We are living in a world in crisis. But it’s not too late to save it–and ourselves. It would be difficult to summarize with any accuracy the problems we currently face, as a species. Even just narrowing down to a specific culture or country, the complexities are too numerous to faithfully generalize. But there are definitely trends we can examine, and those trends tell us a lot about where we may be headed if we don’t change course.
With the spread of Internet connectivity to everything from smartphones to refrigerators and toaster ovens, the security implications are out of this world. Let’s be honest: hardly anyone thinks about Internet security, and it’s a tale as old as technology. We want things that are convenient, easy to use, and don’t stand in the way of us doing what we want. When I pull out my phone, I don’t want to type a password every time I go to access my email.
Why do companies, institutions, or even whole societies not do what is best or most optimal for themselves? Why is it so hard to change? I recently came across an interesting piece by software engineer and blogger Dan Luu, in which he discusses the “normalization of deviance.” The phrase itself seems like a contradiction in terms: if something has been normalized, it’s no longer deviant, is it? What’s really being described is deviation from the optimum–the best or most efficient course of action.
The Donald Trump campaign is in deep trouble. Is the election over, almost a month before Election Day? Trump’s recent slide in the polls seemed to begin around the first debate. His performance in that debate was abysmal: his answers were rambling nonsense, he interrupted Hillary Clinton constantly. In the aftermath of that performance, he sought to aggrandize himself by claiming he could have done worse–he could have alluded to Bill Clinton’s extramarital affairs and sexual assault accusations.
Here, I continue from last week’s series on the World Bank’s Poverty and Shared Prosperity report. This time, we get to the part of the World Bank report I’ve been looking forward to the most: policy discussion! Chapter 6 is entitled Reductions in Inequality: A Policy Perspective. Here, we will find out which policies–at least according to the World Bank–are the most effective in reducing extreme poverty and inequality. I am inclined to take them with a grain of salt given that the World Bank is out to promote neoliberalism and encourages countries to liberalize and privatize their economies, often without regard to the consequences.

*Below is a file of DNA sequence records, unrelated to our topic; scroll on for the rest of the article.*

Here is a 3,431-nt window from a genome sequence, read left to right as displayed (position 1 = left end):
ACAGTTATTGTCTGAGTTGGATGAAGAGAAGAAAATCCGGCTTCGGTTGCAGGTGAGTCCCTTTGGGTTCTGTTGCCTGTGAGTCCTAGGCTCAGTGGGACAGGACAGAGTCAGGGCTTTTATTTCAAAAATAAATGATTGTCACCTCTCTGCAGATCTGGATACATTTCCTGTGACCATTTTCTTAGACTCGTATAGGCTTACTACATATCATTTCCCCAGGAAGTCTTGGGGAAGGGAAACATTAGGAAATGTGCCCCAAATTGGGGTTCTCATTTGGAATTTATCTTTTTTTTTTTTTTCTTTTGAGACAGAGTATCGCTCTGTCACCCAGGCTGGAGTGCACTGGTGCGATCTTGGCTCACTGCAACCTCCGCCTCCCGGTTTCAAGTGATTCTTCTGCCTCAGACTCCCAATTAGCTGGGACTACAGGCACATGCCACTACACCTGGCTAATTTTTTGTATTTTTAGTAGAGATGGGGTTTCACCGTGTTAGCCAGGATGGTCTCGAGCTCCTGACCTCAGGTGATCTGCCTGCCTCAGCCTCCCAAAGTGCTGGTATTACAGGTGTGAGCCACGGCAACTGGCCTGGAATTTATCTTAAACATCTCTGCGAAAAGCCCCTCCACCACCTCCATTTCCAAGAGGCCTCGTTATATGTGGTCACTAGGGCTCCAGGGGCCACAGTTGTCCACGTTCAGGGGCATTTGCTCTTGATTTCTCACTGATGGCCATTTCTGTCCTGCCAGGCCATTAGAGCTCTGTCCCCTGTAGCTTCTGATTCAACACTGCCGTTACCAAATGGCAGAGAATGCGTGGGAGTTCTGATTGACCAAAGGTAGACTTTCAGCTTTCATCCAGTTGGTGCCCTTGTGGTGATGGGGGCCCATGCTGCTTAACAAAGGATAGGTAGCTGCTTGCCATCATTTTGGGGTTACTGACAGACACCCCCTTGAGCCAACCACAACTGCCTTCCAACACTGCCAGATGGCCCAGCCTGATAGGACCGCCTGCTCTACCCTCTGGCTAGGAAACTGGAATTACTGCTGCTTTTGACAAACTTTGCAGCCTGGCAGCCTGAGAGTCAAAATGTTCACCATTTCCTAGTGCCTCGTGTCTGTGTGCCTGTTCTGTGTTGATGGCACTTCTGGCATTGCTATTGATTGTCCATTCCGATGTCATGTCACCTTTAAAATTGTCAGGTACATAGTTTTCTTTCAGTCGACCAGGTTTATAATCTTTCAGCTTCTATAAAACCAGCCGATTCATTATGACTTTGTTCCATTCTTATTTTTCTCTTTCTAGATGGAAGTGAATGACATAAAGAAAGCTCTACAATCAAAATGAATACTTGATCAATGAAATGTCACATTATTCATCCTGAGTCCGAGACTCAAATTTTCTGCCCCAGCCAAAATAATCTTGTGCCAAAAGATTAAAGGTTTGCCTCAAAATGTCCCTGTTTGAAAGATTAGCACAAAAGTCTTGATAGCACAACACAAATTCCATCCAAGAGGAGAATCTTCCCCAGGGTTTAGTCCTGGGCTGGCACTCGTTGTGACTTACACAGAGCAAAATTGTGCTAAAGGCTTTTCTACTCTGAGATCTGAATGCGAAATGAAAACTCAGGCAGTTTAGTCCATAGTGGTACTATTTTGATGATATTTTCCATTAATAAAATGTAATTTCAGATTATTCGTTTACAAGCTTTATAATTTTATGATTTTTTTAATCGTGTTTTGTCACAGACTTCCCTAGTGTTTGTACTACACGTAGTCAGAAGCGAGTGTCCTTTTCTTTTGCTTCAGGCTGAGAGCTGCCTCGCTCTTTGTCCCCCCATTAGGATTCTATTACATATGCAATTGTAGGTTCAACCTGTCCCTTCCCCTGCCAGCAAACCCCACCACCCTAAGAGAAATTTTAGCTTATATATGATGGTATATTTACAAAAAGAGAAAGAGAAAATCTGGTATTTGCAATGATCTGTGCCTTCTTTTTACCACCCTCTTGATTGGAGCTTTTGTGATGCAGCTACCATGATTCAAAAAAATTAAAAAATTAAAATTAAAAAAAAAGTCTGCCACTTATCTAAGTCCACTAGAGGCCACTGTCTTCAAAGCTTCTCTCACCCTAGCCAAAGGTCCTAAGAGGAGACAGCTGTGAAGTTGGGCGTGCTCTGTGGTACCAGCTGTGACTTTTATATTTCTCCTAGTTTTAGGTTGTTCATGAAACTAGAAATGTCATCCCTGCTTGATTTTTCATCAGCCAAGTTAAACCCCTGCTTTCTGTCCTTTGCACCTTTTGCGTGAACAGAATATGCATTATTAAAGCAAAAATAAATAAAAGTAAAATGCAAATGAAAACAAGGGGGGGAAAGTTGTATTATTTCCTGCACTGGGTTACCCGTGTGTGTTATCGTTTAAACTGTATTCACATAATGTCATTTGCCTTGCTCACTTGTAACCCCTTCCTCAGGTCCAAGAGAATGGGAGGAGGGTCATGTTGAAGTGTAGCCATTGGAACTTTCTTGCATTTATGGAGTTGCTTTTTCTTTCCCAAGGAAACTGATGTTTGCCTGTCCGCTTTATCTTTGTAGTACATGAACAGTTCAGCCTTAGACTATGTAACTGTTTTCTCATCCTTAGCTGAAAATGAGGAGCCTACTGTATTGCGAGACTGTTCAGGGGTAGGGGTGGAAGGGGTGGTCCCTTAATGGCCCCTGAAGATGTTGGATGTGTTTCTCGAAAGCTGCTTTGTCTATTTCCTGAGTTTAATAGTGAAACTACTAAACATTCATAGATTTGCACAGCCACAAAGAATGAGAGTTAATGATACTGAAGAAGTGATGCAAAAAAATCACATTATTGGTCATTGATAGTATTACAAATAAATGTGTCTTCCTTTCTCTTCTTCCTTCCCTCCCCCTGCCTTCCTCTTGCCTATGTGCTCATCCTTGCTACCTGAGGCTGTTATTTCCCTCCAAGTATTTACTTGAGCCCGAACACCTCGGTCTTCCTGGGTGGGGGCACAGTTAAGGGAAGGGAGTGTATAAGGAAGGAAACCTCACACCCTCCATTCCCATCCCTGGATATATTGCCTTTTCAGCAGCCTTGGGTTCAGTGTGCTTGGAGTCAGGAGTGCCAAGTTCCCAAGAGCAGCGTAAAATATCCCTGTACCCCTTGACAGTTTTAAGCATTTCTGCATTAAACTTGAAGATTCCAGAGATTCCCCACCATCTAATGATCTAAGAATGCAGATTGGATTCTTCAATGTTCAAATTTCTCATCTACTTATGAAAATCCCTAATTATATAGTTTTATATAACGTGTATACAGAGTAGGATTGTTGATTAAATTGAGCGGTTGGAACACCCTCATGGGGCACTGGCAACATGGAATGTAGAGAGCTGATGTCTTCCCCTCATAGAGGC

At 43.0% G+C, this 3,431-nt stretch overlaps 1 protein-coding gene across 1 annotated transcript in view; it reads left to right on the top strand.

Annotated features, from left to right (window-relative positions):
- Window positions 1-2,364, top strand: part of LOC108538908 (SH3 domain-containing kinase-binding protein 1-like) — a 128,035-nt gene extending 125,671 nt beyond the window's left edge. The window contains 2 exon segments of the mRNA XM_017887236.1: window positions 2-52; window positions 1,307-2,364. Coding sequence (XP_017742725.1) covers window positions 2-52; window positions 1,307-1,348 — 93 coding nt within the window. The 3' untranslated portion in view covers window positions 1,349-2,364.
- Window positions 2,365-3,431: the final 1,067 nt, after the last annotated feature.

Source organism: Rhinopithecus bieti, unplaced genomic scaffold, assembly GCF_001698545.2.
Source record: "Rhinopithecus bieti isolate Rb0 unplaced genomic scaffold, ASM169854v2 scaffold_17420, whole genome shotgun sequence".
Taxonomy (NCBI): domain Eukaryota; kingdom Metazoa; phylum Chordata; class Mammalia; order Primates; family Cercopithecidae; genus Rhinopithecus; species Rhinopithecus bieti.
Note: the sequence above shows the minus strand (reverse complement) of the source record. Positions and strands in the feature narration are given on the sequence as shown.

Had a bit of trouble this week, although with any luck you didn’t even notice. It all began when WordPress told me my social media plugins–you know, the ones I use to update Facebook–had updates available. You’d think at this point I would know better than to just update things, given how often it results in breakage. But I was not prepared for just how bad this one would be. I clicked the button to trigger the updates, and… my blog went down.
I’ve got so many links I have no choice but to start throwing them out there. Science * [No country on Earth is taking the 2 degree climate target seriously](http://www.vox.com/2016/10/4/13118594/2-degrees-no-more-fossil-fuels) -- What this means in practice is that, at this rate, the Earth will be uninhabitable for humans in a century or two. Social Justice * [The sexist response to a science book prize](http://www.theatlantic.com/science/archive/2016/09/science-writing-prize/502400/) -- The circular logic of sexists is truly amazing.
It’s day 5 of my series on the World Bank’s Poverty and Shared Prosperity report. Let’s dig in. Chapter 5 of the report brings us to Reductions in Inequality: A Country Perspective. This chapter studies five countries, so chosen because of success in fighting extreme poverty and inequality and also because they have disparate characteristics that mean their successes are not all attributable to a handful of common factors. Those countries are Brazil, Cambodia, Mali, Peru, and Tanzania.
Just picking up where I left off yesterday. This week, I’m posting highlights from and commentary about the World Bank’s inaugural Poverty and Shared Prosperity report. Now, I am on Chapter 4: Inequality! Four basic facts about global inequality are produced up front: 1. Global inequality increased from the Industrial Revolution through the 1980s. 2. Global inequality has been falling since the 1990s, and especially rapidly since 2008. 3. In spite of the recent reduction, global inequality is wider today than in the 1820s.
Time to get back to the World Bank’s Poverty and Shared Prosperity report. This time we’re on Chapter 2 of the report: Global Poverty. Global extreme poverty has been declining at an average overall rate of 1.1% a year. Both the share of those in extreme poverty and the total headcounts of those in poverty have been rapidly decreasing since 1990. Digging into the finer details, the “poverty gap” is examined.